Friday, 29 November 2019

Nov 29 2019


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Edited by: Nelson Poirier
Transcript by: Louise Nichols
Info Line # 506-384-6397 (384-NEWS)
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** A very quiet Information Line today.  Wet, snowy/rainy days can do that.

** Yolande LeBlanc advises that the Memramcook/Hillsborough Christmas Bird Count will be taking place on Saturday Dec. 21st.  Yolande is very much in need of volunteers to do sectors in the Hillsborough area.  If you’re able to help out, give Yolande a call at 758-9583, or email her at, and she will forward the sectors she wants to be covered.

** There still seems to be a lot of quiet feeder yards about with all the wild food availability.  At my own feeders, approximately 25 AMERICAN GOLDFINCH [Chardonneret jaune] are quiet happy to enjoy the offerings, a half dozen HOUSE FINCH [Roselin familier], approximately 20 MOURNING DOVES [Tourterelle triste], and the usual few BLUE JAYS [Geai bleu], BLACK-CAPPED CHICKADEES [Mésange à tête noire] and Woodpeckers [Pics].  There has been no return of sparrows [Bruant] or DARK-EYED JUNCOS [Junco ardoisé], or other species we had briefly about 10 days ago.

** Louise Nichols reports a flock of about 10 AMERICAN GOLDFINCH [Chardonneret jaune] passed through their yard this morning.  They stopped briefly on a Lilac bush, picking at the seeds while ignoring the bird feeders right beside them.  Then they all flew off.

** It’s Friday, with this week’s Sky-at-a-Glance included in this edition courtesy of sky guru Curt Nason.

This Week’s Sky at a Glance, 2019 November 30 – December 7
By 1930 the borders of 88 constellations had been set to cover the entire sky by the International Astronomical Union (IAU), the overlords of all things astronomical. Many constellations were created by stargazers in Babylonia more than 6000 years ago, later to be adopted and expanded by the Greeks. Claudius Ptolemy’s second-century treatise, The Almagest, included a star map which included 48 constellations, most of which survived the IAU. A few centuries ago many constellations were made up for the newly “discovered” skies of the deep southern hemisphere and to fill in gaps in the familiar northern hemisphere. In New Brunswick we get to see all or parts of 66 constellations, but some are rather elusive.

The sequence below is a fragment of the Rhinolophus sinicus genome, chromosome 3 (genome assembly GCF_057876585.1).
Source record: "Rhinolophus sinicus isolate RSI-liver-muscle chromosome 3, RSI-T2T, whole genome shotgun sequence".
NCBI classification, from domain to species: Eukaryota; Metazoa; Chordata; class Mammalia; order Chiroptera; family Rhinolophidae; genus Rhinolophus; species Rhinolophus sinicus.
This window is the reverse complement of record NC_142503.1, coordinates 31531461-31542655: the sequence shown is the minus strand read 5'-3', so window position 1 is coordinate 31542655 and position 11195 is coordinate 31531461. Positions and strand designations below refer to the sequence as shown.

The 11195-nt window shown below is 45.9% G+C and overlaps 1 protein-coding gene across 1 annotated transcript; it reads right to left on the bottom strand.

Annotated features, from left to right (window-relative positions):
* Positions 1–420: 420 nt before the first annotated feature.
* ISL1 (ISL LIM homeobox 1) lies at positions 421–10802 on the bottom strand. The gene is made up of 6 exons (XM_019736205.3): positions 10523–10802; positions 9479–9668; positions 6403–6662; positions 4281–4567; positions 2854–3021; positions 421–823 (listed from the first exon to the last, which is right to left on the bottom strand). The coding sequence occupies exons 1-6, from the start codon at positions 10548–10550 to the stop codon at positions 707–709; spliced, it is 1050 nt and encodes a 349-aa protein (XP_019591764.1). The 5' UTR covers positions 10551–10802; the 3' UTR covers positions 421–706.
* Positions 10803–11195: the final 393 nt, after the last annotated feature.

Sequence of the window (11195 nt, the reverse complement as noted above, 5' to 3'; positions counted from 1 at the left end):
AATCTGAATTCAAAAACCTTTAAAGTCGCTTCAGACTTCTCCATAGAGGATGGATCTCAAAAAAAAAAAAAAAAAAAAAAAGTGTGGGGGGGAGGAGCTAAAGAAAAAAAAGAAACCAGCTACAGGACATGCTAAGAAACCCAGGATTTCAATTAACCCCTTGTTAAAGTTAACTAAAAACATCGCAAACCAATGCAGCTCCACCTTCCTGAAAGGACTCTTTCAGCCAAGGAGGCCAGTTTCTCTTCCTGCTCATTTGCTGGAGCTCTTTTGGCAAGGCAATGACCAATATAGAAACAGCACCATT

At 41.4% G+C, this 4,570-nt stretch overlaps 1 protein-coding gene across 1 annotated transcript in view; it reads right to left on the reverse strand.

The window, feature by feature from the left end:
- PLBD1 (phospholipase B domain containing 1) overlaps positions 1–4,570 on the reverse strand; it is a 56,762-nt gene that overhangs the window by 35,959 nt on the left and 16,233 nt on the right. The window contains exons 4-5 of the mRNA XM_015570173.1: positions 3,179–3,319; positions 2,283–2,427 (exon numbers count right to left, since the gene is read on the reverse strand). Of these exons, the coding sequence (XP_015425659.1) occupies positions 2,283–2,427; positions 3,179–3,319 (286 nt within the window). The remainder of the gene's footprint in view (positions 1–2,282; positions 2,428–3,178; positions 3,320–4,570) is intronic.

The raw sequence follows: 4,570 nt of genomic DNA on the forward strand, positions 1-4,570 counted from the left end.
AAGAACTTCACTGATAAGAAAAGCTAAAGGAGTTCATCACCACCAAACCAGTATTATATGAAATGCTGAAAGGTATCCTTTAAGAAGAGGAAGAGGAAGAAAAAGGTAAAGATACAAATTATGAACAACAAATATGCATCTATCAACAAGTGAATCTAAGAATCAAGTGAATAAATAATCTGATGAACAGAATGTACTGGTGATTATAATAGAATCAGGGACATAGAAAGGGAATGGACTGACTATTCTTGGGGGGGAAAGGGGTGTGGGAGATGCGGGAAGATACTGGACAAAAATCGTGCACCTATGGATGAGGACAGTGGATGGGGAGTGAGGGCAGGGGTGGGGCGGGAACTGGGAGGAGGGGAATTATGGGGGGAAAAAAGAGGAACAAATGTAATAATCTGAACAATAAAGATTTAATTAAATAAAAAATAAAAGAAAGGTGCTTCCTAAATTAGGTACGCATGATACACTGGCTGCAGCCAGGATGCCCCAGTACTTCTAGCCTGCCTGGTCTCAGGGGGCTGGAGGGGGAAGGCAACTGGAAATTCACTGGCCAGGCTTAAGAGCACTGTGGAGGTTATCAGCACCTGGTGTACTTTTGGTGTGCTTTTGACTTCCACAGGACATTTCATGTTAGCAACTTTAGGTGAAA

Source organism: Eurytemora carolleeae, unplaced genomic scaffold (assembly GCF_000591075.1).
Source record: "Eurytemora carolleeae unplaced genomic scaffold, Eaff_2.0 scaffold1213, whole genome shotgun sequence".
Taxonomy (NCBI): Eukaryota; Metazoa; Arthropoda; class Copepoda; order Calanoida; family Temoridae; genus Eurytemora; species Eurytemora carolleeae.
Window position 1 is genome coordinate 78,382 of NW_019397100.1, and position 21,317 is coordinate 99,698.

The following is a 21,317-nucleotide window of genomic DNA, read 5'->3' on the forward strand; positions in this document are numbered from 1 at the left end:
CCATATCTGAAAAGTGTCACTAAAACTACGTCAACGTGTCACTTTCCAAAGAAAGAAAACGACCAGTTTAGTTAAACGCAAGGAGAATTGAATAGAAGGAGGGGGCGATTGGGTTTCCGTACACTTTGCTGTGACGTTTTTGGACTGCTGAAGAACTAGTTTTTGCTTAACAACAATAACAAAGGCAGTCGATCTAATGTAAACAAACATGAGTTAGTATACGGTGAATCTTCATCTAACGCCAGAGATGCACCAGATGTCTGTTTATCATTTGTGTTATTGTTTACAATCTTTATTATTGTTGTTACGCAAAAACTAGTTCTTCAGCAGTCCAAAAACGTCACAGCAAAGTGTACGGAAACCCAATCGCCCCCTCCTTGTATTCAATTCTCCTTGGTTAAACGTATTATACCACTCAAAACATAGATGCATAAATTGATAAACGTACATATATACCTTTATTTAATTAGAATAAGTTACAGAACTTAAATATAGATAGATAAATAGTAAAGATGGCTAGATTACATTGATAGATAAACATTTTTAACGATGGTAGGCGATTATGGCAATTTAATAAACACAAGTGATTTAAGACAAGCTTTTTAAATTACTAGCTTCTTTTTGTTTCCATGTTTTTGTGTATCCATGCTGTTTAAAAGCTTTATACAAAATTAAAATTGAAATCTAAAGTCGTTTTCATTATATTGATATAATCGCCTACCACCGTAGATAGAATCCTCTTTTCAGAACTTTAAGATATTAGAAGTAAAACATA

Two of the gap-fillers lurk between the traditional autumn and winter constellations in the northeast these evenings, and they can be as difficult to see as their namesakes in New Brunswick. Stretching between Ursa Major and the Gemini-Auriga pair is a sparse zigzag of stars making the Lynx. Just as you are unlikely to see a lynx near urban areas, you need to be in a rural region to spot Lynx. Between Lynx and the semicircle of Cepheus, Cassiopeia and Perseus is the enigmatic and tough-to-pronounce-after-a-few Camelopardalis, which of course is a giraffe. With its head near Polaris, a critter this far north should have been a reindeer. Before you have a few, go out and see if you can locate them.

This Week in the Solar System  
Saturday’s sunrise in Moncton is at 7:39 am and sunset will occur at 4:35 pm, giving 8 hours, 56 minutes of daylight (7:41 am and 4:43 pm in Saint John).  Next Saturday the Sun will rise at 7:47 am and set at 4:33 pm, giving 8 hours, 46 minutes of daylight (7:49 am and 4:41 pm in Saint John).

The Moon is at first quarter on Wednesday, making this a great week for lunar observing. Mercury is still readily visible in the morning sky, extending its eastward distance from Mars from 10 to 15 degrees over the week. The eastward motion of Mars relative to the stars keeps it about midway between Mercury and Spica. In the evening sky, Venus zooms from 1/3 to 3/4 of the distance from Jupiter to Saturn. By midweek, Jupiter is situated where the Sun will be on the first day of winter.

The Saint John Astronomy Club meets in the Rockwood Park Interpretation Centre on December 7 at 7 pm. All are welcome.

Questions? Contact Curt Nason at
Nelson Poirier,
Nature Moncton

Lynx 2019